Agreement Without Jurisdiction Clause
The High Court stated that Article 23 of Brussels II invented, for the application of the exclusivity clause, an “effective consent” or “effective acceptance” of the clause, which must be “clearly and precisely demonstrated”. It appears that the applicant, AEL, has demonstrated that the conditions of Article 23 are fulfilled. The EYL decision provided useful guidance for the inclusion of jurisdiction clauses by reference. In the event that reference is made to a separate contract, the courts consider the extent to which the clause is closely related to the new contract. On the basis of AEL, it will be difficult for the parties to demonstrate that, in these circumstances, their jurisdiction clause is closely linked. Here is a typical clause of the legislation in force: “This agreement is subject to the laws of [Thailand / England / Singapore / etc. and must be interpreted in accordance with them. In the case commented on here, the judges did indeed annul the arbitration clause, but did not recognise that such a clause could apply only between the insurer and the insured, that that clause was manifestly null and void or unenforceable, in breach of Article 1448(1) of the French Code of Civil Procedure. This contract for transport services (the contract) subsequently collapsed amid claims by both parties that the other party had committed an infringement. AEL brought proceedings against Socofi and DAM in the English High Court, where it applied for the jurisdiction clause in the charter contract. A jurisdiction clause may provide for jurisdiction in a country related to one or more of the parties or may provide for jurisdiction in a neutral forum. There are three main reasons for indicating which court has jurisdiction: the use of non-exclusive jurisdiction clauses is common in cross-border commercial contracts. In general, they indicate that the parties have given their consent to bring all disputes (arising from the treaty) before the courts of a given jurisdiction, while leaving the parties free to bring an action before the courts of another jurisdiction.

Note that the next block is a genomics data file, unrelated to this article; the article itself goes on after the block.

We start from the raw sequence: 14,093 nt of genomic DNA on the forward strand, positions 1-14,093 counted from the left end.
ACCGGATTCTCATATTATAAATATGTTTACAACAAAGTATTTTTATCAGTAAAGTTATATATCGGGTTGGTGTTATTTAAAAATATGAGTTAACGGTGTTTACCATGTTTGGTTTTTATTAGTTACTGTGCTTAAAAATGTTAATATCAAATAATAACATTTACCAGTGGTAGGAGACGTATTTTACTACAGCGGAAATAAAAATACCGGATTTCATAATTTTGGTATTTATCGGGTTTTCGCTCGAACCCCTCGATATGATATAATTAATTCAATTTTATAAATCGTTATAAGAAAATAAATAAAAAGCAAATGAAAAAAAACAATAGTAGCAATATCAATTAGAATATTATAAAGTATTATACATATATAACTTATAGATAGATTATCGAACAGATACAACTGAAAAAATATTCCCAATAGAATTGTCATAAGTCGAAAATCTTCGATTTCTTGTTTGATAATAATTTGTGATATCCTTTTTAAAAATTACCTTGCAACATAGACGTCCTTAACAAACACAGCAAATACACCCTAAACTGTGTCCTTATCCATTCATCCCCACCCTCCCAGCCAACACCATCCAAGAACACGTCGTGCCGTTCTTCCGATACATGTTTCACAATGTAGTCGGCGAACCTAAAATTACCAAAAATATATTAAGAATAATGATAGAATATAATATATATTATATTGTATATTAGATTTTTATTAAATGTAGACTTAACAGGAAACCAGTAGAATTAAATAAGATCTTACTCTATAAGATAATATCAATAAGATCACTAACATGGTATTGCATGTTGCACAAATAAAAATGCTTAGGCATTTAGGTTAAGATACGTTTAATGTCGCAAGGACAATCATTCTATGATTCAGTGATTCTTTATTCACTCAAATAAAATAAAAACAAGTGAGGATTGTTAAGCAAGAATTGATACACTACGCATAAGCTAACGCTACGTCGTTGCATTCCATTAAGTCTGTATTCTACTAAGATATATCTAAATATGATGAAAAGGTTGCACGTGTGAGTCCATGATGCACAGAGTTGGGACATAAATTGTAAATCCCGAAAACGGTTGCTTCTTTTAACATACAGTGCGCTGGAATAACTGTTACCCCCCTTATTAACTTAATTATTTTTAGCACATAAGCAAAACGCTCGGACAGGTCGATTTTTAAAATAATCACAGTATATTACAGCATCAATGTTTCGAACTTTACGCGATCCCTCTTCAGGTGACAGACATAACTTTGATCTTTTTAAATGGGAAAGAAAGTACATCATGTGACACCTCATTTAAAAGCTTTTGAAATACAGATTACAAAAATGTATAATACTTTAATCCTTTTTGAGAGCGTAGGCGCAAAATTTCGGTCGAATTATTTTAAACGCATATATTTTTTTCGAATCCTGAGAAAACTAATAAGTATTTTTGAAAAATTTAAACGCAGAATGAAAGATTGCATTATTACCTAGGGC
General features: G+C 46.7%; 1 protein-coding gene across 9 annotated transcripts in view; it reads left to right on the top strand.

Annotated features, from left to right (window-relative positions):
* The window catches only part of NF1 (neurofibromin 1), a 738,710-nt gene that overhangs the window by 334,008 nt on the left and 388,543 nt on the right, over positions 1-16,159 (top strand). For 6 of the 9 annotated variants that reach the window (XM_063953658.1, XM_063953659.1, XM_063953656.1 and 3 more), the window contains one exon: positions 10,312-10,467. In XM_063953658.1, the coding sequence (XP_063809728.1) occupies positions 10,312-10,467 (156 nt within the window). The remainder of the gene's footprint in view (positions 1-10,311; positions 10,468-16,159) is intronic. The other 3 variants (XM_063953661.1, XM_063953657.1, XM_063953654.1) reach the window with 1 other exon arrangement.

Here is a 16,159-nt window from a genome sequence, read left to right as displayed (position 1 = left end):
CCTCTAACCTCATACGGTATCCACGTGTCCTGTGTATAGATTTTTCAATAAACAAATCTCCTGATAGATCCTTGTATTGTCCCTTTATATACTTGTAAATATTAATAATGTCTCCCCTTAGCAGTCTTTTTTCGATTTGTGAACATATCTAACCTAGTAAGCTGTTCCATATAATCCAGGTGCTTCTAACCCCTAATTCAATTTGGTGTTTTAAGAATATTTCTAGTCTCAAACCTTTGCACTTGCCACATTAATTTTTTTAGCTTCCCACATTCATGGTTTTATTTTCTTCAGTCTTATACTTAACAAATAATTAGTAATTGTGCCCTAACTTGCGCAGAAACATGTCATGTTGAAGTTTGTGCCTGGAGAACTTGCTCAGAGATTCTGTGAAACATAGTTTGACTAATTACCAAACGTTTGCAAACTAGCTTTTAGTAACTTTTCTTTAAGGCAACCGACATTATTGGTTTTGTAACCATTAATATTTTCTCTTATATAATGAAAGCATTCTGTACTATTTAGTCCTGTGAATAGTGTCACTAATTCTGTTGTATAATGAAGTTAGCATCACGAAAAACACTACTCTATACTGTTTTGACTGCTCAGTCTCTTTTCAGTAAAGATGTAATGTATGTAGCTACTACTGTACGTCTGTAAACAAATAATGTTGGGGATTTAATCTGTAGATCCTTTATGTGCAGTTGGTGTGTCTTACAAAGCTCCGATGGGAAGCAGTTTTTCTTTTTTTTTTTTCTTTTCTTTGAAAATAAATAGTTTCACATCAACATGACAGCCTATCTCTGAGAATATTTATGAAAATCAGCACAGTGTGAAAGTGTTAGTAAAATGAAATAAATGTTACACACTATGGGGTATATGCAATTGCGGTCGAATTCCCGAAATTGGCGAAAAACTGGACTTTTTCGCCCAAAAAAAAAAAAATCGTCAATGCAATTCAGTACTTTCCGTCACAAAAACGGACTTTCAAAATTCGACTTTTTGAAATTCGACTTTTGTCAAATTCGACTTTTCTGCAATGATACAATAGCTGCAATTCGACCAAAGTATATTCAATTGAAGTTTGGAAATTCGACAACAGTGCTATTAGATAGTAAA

This contrasts with exclusive jurisdiction clauses, which are more restrictive and require that the parties can only submit a dispute to the jurisdiction indicated in the clause. Therefore, when drafting the applicable law clause, it is necessary to consider whether it should be limited to the agreement itself or extended to cover other non-contractual obligations related to the Treaty7. which regulates the non-contractual obligations of the parties. . . .